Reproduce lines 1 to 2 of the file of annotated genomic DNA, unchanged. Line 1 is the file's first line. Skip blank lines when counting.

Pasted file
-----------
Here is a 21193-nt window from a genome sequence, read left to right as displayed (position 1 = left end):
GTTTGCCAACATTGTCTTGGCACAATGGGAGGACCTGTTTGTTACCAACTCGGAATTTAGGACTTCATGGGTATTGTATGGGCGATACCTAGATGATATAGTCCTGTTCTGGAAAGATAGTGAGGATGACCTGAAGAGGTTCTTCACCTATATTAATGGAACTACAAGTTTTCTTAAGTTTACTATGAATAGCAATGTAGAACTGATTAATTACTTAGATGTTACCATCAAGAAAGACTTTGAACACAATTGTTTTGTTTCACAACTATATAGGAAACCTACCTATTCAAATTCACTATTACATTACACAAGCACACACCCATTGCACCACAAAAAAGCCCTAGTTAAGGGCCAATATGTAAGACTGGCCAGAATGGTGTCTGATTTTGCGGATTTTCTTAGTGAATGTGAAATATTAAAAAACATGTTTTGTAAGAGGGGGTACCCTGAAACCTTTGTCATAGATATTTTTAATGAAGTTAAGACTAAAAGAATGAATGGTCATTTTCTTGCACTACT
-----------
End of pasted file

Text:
Here is a 21193-nt window from a genome sequence, read left to right as displayed (position 1 = left end):
GTTTGCCAACATTGTCTTGGCACAATGGGAGGACCTGTTTGTTACCAACTCGGAATTTAGGACTTCATGGGTATTGTATGGGCGATACCTAGATGATATAGTCCTGTTCTGGAAAGATAGTGAGGATGACCTGAAGAGGTTCTTCACCTATATTAATGGAACTACAAGTTTTCTTAAGTTTACTATGAATAGCAATGTAGAACTGATTAATTACTTAGATGTTACCATCAAGAAAGACTTTGAACACAATTGTTTTGTTTCACAACTATATAGGAAACCTACCTATTCAAATTCACTATTACATTACACAAGCACACACCCATTGCACCACAAAAAAGCCCTAGTTAAGGGCCAATATGTAAGACTGGCCAGAATGGTGTCTGATTTTGCGGATTTTCTTAGTGAATGTGAAATATTAAAAAACATGTTTTGTAAGAGGGGGTACCCTGAAACCTTTGTCATAGATATTTTTAATGAAGTTAAGACTAAAAGAATGAATGGTCATTTTCTTGCACTACT